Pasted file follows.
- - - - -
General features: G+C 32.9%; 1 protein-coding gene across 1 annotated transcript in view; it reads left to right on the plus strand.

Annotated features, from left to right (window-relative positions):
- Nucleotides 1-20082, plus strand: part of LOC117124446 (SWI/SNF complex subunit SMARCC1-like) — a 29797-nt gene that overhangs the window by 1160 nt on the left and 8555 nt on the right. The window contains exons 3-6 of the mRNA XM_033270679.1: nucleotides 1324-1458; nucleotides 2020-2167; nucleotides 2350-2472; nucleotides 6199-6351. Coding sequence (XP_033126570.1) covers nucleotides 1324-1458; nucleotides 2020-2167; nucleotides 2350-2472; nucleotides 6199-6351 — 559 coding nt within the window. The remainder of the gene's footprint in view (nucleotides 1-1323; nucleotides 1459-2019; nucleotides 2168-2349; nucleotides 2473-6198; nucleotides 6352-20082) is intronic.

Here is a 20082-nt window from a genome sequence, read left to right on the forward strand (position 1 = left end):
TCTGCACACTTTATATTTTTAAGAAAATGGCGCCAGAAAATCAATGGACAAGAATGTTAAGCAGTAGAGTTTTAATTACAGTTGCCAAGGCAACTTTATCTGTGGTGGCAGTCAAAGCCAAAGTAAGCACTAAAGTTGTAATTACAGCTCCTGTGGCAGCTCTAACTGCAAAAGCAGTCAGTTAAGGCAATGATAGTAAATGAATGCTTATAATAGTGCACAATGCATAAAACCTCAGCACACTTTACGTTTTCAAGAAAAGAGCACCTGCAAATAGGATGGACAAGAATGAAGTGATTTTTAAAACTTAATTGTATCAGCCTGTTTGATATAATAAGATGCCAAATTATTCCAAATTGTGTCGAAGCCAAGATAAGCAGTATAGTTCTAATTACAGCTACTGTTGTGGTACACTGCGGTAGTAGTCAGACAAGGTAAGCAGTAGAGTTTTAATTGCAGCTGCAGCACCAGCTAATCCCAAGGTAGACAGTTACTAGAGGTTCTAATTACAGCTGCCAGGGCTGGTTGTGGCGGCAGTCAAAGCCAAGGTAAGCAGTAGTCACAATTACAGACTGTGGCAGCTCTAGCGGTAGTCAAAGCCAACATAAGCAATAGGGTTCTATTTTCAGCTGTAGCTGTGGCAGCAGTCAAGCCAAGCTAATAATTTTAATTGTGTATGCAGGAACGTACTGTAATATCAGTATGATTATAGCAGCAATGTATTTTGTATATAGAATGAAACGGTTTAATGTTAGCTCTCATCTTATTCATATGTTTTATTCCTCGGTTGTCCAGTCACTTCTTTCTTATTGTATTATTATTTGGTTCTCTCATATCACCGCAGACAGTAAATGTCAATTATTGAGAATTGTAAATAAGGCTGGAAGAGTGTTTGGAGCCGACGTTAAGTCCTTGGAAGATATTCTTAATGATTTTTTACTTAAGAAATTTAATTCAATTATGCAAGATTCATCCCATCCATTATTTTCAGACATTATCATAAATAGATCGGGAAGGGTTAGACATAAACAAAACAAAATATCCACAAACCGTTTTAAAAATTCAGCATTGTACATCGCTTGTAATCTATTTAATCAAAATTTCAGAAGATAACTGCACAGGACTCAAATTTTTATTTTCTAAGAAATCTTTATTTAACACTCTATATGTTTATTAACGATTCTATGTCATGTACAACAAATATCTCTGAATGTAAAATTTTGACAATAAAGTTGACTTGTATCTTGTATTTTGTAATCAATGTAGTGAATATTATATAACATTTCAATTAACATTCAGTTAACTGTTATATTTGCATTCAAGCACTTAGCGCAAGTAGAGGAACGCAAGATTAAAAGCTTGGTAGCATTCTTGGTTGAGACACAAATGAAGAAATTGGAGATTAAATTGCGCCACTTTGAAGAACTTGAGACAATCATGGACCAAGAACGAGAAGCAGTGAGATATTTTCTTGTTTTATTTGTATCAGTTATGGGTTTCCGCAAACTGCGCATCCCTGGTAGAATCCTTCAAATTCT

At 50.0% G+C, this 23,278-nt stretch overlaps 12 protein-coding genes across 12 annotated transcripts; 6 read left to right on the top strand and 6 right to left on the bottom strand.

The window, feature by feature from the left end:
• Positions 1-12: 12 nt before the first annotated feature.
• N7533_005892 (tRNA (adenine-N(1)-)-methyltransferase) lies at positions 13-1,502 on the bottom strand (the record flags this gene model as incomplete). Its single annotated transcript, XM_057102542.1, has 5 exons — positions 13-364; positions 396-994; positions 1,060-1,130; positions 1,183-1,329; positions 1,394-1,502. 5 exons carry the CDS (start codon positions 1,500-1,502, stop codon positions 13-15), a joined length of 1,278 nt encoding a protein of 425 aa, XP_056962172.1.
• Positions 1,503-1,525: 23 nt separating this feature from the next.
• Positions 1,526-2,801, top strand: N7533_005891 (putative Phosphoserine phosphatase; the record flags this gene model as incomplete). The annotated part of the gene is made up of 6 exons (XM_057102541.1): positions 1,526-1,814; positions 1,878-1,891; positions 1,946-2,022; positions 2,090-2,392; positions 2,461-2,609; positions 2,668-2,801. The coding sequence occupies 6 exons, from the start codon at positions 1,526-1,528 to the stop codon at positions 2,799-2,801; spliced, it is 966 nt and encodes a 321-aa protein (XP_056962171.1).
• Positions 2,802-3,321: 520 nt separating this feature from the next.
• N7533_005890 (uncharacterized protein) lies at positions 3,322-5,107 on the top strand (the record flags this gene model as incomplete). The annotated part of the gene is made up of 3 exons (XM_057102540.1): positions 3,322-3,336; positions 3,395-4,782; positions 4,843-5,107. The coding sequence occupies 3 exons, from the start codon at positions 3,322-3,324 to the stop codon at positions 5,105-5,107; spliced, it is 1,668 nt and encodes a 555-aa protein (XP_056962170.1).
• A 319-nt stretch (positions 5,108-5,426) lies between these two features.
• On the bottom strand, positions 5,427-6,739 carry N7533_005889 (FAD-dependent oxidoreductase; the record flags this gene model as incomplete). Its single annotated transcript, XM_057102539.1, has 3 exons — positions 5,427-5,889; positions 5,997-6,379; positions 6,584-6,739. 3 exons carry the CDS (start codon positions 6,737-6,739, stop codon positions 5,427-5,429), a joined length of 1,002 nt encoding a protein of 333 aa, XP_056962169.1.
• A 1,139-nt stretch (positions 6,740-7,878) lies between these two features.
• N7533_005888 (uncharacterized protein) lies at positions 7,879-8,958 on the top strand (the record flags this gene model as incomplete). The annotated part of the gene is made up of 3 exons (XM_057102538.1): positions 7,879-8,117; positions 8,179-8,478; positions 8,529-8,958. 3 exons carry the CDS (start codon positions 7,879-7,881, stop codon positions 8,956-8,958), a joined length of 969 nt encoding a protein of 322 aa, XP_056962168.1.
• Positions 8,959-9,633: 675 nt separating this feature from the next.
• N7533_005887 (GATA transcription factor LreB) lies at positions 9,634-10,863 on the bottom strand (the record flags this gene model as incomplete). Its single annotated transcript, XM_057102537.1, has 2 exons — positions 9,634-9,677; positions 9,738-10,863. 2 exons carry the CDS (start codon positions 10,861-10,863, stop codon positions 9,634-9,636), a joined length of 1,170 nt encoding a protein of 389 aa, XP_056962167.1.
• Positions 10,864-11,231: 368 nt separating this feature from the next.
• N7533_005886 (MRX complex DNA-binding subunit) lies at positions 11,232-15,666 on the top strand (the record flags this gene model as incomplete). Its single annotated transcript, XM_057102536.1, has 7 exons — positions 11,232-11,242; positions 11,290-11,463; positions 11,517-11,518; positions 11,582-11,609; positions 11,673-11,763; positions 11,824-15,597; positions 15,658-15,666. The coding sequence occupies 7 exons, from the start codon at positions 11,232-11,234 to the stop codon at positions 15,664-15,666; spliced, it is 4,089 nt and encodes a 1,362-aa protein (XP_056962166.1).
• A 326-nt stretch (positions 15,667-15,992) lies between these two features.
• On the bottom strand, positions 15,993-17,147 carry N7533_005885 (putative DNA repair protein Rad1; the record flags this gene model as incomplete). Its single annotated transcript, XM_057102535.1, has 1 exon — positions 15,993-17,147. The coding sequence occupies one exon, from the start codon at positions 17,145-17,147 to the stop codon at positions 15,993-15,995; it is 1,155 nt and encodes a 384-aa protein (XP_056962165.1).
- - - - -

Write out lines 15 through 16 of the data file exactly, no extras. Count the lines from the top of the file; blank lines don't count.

• On the bottom strand, positions 5,427-6,739 carry N7533_005889 (FAD-dependent oxidoreductase; the record flags this gene model as incomplete). Its single annotated transcript, XM_057102539.1, has 3 exons — positions 5,427-5,889; positions 5,997-6,379; positions 6,584-6,739. 3 exons carry the CDS (start codon positions 6,737-6,739, stop codon positions 5,427-5,429), a joined length of 1,002 nt encoding a protein of 333 aa, XP_056962169.1.
• A 1,139-nt stretch (positions 6,740-7,878) lies between these two features.